How’s your pool pump doing? Is the pressure normal? Does it sound normal? Cloudy pool water can be the result of a clogged impeller or a clogged suction pipe. In both cases, the pressure will be lower than normal and the pump may make a cavitation noise, like it’s gargling rocks.
Are all of the lines open? Someone may have closed the main drain valve or another skimmer while vacuuming, or for some other purpose, restricting the flow into the pump. Make sure all lines are open, for full water flow into the filter.
Does your pool have enough suction and return outlets to prevent dead spots where circulation is sub-optimal? Small aboveground pools can have one skimmer and one return, but larger, deeper pools should have a main drain and at least 2 returns.
Aim the return eyeball fittings in the same direction to create a circular flow of water around the pool, with just a small ripple on the surface, to push floating debris around to the skimmer. If you have no main drain, however, aim the return lower, to sweep across the deeper parts of the pool.
Air in the system can sometimes give the pool a hazy appearance. If you have tiny air bubbles in large amounts making the pool cloudy, check for an air leak on the suction side of your pump (before the impeller). Most common spots for air leaks are the pump lid o-ring or the pipe that threads into the front of the pump.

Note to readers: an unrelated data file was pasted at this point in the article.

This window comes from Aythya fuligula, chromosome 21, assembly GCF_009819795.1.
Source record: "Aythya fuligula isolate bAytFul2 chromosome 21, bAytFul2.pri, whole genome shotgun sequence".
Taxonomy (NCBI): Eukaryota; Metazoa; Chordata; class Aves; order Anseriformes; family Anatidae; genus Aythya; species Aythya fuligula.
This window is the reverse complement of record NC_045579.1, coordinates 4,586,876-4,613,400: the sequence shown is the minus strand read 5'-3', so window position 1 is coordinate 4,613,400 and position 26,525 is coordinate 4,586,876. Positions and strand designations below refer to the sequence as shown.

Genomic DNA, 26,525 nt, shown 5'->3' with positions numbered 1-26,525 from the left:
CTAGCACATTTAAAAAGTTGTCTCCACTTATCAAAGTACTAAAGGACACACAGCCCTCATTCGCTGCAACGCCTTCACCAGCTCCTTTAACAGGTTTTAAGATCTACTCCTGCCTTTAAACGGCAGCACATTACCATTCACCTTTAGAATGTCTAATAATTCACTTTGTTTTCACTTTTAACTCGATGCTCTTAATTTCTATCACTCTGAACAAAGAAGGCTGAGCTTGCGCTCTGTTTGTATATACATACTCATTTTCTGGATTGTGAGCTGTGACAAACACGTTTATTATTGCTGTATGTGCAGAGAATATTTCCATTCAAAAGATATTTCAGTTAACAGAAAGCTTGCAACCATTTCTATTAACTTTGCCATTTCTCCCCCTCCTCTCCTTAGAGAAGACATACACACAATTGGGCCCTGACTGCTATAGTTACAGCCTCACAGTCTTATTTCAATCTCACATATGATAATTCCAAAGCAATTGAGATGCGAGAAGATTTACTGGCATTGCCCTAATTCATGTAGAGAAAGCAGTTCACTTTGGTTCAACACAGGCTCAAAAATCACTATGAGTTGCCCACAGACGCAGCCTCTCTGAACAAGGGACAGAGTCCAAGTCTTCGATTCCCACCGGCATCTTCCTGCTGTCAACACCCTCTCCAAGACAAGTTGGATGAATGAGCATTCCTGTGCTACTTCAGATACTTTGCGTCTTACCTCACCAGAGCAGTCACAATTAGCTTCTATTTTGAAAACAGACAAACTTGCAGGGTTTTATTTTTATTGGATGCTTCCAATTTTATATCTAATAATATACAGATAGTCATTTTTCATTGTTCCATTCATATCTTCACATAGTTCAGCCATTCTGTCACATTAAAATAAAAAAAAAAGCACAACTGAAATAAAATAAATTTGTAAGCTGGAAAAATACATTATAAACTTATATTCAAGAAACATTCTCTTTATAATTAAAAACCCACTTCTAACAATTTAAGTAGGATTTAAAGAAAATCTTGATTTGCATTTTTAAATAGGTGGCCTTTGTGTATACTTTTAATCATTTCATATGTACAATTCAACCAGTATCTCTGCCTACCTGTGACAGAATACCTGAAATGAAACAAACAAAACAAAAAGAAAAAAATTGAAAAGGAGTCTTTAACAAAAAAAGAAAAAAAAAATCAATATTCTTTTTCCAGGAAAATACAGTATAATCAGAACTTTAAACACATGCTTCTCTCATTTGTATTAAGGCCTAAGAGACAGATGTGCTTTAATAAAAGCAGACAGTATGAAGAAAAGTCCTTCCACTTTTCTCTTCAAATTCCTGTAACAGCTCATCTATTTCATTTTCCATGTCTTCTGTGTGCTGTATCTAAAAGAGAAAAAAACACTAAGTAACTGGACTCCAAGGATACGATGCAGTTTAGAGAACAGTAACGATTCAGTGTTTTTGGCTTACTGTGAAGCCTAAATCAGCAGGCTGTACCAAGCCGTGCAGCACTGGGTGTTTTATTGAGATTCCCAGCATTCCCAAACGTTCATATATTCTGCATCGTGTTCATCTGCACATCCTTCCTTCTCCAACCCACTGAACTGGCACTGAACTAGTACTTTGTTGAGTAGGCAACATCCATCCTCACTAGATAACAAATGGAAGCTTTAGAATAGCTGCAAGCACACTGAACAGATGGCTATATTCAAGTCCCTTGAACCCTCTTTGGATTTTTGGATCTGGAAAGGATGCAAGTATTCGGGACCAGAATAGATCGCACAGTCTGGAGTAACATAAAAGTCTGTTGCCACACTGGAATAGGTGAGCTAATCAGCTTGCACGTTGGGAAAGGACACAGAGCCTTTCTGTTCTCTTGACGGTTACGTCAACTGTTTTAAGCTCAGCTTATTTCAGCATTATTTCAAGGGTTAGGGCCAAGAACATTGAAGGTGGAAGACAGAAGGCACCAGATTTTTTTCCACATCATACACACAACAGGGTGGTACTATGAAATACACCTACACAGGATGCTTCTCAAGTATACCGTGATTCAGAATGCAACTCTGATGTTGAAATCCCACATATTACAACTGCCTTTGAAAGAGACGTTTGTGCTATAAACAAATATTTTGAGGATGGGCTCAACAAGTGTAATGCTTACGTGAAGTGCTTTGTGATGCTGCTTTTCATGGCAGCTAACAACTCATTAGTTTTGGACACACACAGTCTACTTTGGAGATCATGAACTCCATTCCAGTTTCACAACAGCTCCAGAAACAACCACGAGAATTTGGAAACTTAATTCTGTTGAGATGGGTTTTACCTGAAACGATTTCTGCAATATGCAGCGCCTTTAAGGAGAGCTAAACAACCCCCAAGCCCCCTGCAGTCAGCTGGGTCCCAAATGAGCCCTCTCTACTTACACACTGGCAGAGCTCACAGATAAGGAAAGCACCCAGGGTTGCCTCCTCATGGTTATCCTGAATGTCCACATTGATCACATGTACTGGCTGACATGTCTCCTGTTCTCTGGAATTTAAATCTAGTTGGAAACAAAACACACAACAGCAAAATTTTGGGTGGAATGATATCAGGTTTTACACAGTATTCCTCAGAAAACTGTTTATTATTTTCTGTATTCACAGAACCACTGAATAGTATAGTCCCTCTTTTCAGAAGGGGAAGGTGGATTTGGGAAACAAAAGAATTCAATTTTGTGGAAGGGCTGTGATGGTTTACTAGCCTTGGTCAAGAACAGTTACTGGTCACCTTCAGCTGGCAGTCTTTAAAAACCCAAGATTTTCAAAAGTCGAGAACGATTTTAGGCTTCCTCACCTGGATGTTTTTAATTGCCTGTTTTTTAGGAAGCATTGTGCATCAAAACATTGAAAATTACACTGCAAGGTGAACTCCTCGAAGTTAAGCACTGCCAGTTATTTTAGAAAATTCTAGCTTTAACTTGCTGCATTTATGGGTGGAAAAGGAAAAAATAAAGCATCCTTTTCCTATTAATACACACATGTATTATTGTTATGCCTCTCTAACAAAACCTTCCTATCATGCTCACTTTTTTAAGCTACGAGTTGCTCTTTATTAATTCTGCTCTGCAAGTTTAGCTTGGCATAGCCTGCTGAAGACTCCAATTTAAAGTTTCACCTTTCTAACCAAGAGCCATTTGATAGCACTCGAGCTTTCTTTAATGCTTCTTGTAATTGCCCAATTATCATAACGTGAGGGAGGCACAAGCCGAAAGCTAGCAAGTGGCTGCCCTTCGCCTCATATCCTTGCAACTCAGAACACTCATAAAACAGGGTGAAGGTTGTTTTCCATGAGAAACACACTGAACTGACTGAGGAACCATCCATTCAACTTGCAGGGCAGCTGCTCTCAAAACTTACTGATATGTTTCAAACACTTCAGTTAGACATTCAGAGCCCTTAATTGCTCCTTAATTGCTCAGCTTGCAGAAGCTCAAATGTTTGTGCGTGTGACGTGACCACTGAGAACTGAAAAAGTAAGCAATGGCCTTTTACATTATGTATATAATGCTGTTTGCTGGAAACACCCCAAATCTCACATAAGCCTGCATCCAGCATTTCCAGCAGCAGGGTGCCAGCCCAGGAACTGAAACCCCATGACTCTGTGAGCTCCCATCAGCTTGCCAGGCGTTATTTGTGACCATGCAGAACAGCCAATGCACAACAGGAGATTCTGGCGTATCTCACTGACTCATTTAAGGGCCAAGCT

Finally, is your pool pump over-sized for the pool filter? Not uncommon on aboveground pools. Your pump size should be matched to the filter size. A pool pump that is too large for the filter will push dirt right through, and milky, murky water will result. If unsure, gather the pertinent data from the nameplates on both pump and filter, and give our pool experts a call, we’ll be glad to advise if the pump is too big for your filter. If not, we can help you find the other reasons for this cloudy pool water problem.
One more thing, if you cannot see the bottom of the pool, don’t allow swimming. It can be an unsafe situation when divers cannot see the pool floor, or when lifeguards cannot see the swimmers easily.
InTheSwim Blog Editor